Sunday, 30 May 2010

Art Class - Week #6

image: watercolour on 135gsm cartridge paper and pigment liner pen.

I missed week #6 at art class because my wife and I spent a few days in Shropshire. I borrowed my son's mobile home and we stayed in a lovely place in the country called Warf Tavern. However, a tiny sketch pad, a few brushes and my paint box came along for the ride! One quiet evening I sat at the window of the van and did this quick sketch of the tavern across the road. I didn't quite get the perspective right, and didn't have a small enough brush with me for the detail, but well, here it is for all it's faults!

Saturday, 22 May 2010

Looking Back

Looking back on some of my work of a decade or so ago, is making me think about where my artwork is going and if I am getting it right. Sometimes I think I am getting better and better, but when I come across paintings like the one of this French café, I begin to wonder. I know I am a lot more careful than I used to be and worry about getting my painting right. But looking at my style in this particular work (and one or two others in similar vein), I think maybe I am getting a little too careful, worrying too much about how my work is going to turn out, and worst of all, tightening up and getting stuck in a rut!
This painting was done at my last sessions at art school back in the late nineties. It’s my interpretation of a photo from a glossy French magazine. Here I’ve used cartridge paper, 135gsm and A3 in size (had to scan two halves). I started with a light pencil sketch, followed by watercolour, then picked out some of the detail with pen.  Looking at the minimal layering of the watercolour and the loose and casual way I’ve done the pen work, makes me think that maybe I’m trying too hard these days, and should just let myself go a little at times.
Yes, I’m going to have another go at something in this style, just to see if the old magic is still there!

Friday, 21 May 2010

Art Class - Week #5

A work in progress
I have become more ambitious. Our tutor wants me to spend more time over my work, and it looks like I have no choice in the matter considering my current project. Gone is the three hour time limit on my work, for this time I am embarking on a more elaborate piece of work.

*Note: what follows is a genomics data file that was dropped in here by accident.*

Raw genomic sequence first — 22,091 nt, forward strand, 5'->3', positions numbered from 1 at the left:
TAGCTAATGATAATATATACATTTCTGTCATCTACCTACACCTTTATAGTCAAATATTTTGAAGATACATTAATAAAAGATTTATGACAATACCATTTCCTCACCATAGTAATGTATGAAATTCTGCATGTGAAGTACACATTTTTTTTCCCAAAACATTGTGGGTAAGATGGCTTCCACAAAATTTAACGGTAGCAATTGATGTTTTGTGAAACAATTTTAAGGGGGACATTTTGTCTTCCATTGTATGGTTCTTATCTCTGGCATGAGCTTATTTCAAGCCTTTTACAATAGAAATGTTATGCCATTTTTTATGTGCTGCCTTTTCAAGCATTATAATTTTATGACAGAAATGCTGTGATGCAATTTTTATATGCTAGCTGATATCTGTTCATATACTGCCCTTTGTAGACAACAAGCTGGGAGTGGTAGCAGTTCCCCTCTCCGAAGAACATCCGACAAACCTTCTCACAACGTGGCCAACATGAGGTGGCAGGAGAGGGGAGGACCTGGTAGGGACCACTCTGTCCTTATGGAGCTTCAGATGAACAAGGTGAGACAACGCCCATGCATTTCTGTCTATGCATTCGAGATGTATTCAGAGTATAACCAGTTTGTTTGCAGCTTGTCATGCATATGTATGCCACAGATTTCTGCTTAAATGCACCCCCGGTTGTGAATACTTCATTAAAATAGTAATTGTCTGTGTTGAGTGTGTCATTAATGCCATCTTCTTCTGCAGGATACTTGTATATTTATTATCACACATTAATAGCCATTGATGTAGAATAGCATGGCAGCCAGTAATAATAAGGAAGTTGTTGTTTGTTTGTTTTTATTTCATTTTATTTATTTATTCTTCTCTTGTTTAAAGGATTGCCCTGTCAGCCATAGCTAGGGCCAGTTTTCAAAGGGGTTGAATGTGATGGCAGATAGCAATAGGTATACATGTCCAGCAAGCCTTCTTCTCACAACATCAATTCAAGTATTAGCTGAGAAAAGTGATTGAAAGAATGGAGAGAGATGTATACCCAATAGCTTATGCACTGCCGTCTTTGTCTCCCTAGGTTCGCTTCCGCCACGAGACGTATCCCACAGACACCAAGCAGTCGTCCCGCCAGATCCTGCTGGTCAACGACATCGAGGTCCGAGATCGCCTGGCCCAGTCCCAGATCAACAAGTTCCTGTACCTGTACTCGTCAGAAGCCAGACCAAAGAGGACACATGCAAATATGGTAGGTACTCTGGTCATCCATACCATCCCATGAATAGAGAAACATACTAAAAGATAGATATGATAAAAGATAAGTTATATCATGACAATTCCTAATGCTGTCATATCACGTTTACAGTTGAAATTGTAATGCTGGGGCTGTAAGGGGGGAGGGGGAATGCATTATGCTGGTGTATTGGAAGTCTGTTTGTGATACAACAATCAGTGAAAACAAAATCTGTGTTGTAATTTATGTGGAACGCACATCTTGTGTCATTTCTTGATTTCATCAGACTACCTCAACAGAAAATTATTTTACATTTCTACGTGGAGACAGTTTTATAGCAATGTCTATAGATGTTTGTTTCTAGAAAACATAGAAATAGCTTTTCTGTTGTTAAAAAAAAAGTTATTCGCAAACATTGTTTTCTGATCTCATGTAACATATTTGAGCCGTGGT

When we visited Cotton Manor the other week, I took an interesting photo of the coffee shop, well, the outside part of it anyway, looking across all the tables where everyone sat in the coolish spring sunshine. Back home, looking at the photo on the computer I could see close up all the different groups of people at each table. At one, there was even a panda holding a baby panda, obviously a cuddly toy of some sort, but it made another interesting little spot in the busy picture.
Then I had the brainwave of wondering whether or not I could summon up enough skill to paint the scene. A lot of work would be involved its true, but what a challenge eh? Eventually I made the decision to do it. I printed the photo out A4 size and as I would be painting on an A3 size of paper, realised that I would have to do some squaring up. The squares on the printout would be 1 inch square and on the painting, they would be 1.25 inches square. One thing puzzled me a little here, me not being a mathematician, then why would the large size work out at over one-and-a-half times in size when I was only making the squares a quarter of an inch larger? 1.5625 times larger to be precise.  Well it soon dawned on me that if I had made the larger size squares two inches wide each way, the larger image would actually turn out to be four times the size, not two! Ok, I'll move on ...
In preparation for the art class, I had the paper stretched on the board and the squares laid out very faintly on the paper. When I got there, some people were gasping at the complexity of the photo I was going to try to paint! Immediately I started and got the first parasol drawn, then realised I had done it in the wrong blooming square. It was then that the tutor advised me to number the squares horizontally and vertically – doh, why didn’t I think of that?
I knew the drawing would take a long time, but by the end of the session, less than a third of the drawing was done, and I ended up taking it home and working on the rest there. The truth is, it took more than five hours to complete the drawing – a marathon for me!

I’ve just shown you a snippet of the drawing, and a small photo of what I am painting. I am not going to rush this one, but I hope the painting part doesn’t take as long as the drawing .

Wish me luck!

Saturday, 15 May 2010

Two more for the Portrait Party

As soon as I saw this pose from Marga Perez, I knew I had to paint it. Isn't it funny how when you are in to painting, you can be doing something very ordinary at work, around the house or in the garden and you see something interesting or beautiful, and the thought comes into your mind "I could paint that". It seems this is happening more and more these days.

The original photo of Marga is in black and white, and very contrasty, so not only did I have to guess some of the colours, but I also had to guess a few of the details as well. If you look at the original, I guess it's a fair likeness, but what I wanted to bring across in this painting, was a youthful smooth skinned woman with a hint of elegance and mystery. Hopefully I've achieved this by making sure that any colour changes were subtle and there were no hard edges to the face. I think I failed a little with the nose, as the layers of paint dried before I could smooth the edges out. I also wish I hadn't used the pen line on the bright side of her face, rather letting the deep yellow wash find the outline.